One-third of the way into the new year, the chain drug store industry is hardly setting any worlds on fire. Business is good, but noteworthy only in the fact that it’s not better.
America’s chain drug industry has significantly dialed down the pace of mergers and acquisitions that had characterized it over the past two years. The industry’s senior management ranks have stabilized to the point of monotony. In other words, the executives who led the chain drug industry last year at this time are, in the main, those who continue to lead it today.
What’s newest, then, revolves more closely on the internal makeup of the stores themselves rather than any wild new programs designed to generate more traffic, more sales or more earnings. Internally, the heart of the chain drug store remains the pharmacy, even as other product categories undergo revision and a reduction in significance.
Foremost among this second group appears to be beauty care, a category that traditionally ranks behind only health care as a revenue generator. What’s happened to beauty care is that it is facing unprecedented competition within the U.S. mass retailing community.
Put another way, all manner of mass retailers now offer a beauty range, meaning that it’s become more difficult for chain drug stores to differentiate themselves and so offer advantages to the consumer willing to spend her beauty care dollars in a chain drug store environment. In response, drug chains are reducing their commitment to beauty care.
Elsewhere, chain drug stores continue to seek ways to differentiate themselves from their non-drug-store competition. That’s becoming more challenging as the mass retailing community increasingly duplicates chain drug merchandise assortments in an effort to win business once the exclusive province of the chain drug segment.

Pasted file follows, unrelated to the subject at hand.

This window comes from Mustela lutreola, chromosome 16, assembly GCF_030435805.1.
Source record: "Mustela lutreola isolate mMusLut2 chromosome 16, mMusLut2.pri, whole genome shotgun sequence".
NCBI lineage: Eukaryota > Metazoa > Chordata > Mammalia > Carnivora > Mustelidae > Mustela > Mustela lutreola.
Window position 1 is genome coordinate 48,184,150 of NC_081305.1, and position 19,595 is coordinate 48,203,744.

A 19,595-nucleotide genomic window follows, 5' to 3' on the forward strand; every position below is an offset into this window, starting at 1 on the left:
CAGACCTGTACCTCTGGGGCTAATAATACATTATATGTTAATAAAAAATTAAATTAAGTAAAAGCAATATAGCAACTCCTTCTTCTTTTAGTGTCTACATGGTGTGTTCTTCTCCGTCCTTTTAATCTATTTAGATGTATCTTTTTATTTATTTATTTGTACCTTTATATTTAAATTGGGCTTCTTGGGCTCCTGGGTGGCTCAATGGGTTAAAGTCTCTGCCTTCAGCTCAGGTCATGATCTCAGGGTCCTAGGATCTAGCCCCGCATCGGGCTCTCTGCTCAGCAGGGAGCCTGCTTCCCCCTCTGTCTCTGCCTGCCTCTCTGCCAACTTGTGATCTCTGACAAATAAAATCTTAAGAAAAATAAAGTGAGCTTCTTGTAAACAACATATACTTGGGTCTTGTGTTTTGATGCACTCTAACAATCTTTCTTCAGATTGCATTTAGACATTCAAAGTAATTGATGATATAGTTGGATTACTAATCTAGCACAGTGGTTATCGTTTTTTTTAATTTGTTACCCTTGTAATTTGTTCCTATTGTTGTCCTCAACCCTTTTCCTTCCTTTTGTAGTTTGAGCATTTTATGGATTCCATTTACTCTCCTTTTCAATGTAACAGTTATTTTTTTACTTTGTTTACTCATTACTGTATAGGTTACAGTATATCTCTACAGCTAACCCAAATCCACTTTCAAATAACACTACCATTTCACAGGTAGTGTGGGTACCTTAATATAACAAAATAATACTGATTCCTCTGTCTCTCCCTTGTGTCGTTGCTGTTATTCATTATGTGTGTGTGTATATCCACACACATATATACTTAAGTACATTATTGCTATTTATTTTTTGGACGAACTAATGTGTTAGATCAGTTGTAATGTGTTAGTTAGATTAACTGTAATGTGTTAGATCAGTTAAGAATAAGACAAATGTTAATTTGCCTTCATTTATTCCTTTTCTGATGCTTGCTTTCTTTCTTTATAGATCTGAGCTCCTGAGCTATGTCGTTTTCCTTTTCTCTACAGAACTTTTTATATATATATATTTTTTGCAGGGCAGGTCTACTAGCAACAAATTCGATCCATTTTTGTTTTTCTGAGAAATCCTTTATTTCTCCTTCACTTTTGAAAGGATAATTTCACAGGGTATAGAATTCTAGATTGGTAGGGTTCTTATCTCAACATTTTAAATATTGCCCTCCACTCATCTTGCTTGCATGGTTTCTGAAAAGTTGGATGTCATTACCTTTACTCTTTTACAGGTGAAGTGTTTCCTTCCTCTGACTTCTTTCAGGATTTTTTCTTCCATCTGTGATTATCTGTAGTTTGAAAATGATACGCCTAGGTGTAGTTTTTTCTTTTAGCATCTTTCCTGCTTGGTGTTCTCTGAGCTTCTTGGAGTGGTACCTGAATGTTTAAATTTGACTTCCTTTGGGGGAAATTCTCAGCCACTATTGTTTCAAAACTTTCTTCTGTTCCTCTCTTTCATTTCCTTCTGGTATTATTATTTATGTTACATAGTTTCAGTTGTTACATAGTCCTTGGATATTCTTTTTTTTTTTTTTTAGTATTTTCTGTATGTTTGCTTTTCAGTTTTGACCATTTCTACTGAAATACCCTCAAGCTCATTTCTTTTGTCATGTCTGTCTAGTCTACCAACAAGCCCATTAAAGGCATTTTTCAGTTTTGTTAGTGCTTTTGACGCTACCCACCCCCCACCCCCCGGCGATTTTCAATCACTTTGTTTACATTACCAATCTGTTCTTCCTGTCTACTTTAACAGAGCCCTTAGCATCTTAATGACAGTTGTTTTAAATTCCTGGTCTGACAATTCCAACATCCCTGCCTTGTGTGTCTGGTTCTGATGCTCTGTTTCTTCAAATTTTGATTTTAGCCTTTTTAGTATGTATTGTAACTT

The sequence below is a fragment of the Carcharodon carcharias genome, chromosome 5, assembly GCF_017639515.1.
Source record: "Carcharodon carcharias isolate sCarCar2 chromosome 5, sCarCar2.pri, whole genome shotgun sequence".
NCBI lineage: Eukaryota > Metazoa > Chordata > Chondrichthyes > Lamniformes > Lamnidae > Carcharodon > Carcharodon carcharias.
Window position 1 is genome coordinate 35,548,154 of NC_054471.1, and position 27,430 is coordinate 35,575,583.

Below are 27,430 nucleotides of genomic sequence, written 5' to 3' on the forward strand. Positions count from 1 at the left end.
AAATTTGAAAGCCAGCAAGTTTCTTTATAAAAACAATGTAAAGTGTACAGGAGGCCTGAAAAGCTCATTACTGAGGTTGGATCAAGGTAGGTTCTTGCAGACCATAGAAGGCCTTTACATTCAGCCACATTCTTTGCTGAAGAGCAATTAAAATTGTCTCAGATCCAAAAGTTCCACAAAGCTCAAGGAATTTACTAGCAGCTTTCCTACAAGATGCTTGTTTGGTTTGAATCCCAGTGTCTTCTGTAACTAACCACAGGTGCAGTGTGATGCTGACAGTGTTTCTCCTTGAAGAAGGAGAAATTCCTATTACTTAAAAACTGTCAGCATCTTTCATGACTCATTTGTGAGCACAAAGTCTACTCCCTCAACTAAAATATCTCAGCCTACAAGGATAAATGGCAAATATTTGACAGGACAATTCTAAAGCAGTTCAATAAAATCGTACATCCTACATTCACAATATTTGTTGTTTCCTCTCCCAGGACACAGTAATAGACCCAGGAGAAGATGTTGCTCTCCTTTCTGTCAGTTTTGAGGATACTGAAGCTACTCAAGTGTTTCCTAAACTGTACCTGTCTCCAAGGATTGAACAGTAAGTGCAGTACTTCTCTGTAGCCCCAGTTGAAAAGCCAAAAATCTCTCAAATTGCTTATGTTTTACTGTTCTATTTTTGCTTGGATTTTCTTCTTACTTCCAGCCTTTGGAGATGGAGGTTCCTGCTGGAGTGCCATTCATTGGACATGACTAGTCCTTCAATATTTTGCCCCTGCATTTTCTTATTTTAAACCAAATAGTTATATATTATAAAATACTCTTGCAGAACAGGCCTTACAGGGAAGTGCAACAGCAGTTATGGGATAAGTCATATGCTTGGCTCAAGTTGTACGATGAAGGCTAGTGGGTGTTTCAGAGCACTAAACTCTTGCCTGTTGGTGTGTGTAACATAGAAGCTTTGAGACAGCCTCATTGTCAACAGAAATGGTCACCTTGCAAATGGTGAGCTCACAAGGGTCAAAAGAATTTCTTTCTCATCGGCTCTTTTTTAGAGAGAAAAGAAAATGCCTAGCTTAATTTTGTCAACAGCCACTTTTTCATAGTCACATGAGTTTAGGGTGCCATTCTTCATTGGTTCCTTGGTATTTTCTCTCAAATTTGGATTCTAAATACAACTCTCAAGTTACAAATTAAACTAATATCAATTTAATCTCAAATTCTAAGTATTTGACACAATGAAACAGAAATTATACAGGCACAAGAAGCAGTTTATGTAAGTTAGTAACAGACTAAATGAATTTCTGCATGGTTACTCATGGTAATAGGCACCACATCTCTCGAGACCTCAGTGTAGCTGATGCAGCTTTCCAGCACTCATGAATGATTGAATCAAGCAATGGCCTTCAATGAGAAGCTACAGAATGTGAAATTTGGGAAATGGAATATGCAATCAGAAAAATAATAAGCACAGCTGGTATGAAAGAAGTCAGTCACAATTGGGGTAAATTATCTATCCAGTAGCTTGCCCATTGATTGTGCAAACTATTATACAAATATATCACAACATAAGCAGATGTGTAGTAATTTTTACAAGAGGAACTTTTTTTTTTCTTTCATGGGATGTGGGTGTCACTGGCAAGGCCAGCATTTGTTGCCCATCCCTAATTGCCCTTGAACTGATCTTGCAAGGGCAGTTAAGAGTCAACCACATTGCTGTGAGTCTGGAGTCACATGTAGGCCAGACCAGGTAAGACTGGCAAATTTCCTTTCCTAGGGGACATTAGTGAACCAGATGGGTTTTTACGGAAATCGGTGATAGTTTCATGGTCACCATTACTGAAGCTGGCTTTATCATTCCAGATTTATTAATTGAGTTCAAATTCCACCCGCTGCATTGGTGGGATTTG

Add to that the fact that the mass retailing community has grown dramatically as such segments as dollar or “value” stores continue to add outlets and expand assortments in an effort to challenge chain drug supremacy. Finally, the merchandise categories these retailers most often turn to are such basic drug store staples as health care and convenience food.
As a result of all this activity, the chain drug store community is in a transitional period, opening stores at a leisurely pace while reducing the merger and acquisition fever that characterized the industry in recent years.
Not that growth through acquisition is being ignored. Walgreens’ acquisition of Rite Aid is nearing completion. And many industry people continue to believe that CVS will soon make an acquisition, either here or in another country. And indeed it appears that CVS, in the current chain drug environment, has emerged as the most energetic drug chain, rolling out new concepts and activities more quickly — and successfully — than any of its competitors.
Elsewhere, there’s relatively little activity, at least to outward appearances. Yet the truth is, America’s regional drug chains appear to be healthier than they have been in quite some time.
Perhaps the opportunities for external growth are not as abundant as they once were. Perhaps the risks are greater, or the chances of success not as promising. But certainly the prospects for mergers and acquisitions are not as readily apparent as they once were.
So where does this leave chain drug retailing one-third of the way through 2016? As stated, it is in a period of contemplation, as the industry examines its present position in the mass retailing community, and assesses its growth opportunities while addressing the need to reassess its current merchandise assortment and evaluate that assortment as it analyzes its place in the mass retailing community of the future.
Going forward, this much is certain: Walgreens and CVS have emerged, or reemerged, as the nation’s dominant drug chains. However, they must prepare themselves to face the most challenging competition they have confronted in a long time, both within and outside the traditional chain drug store industry. To ensure success going forward, they must grasp the fact that mass retailing in America in 2016 is not what it once was — which it may never be again.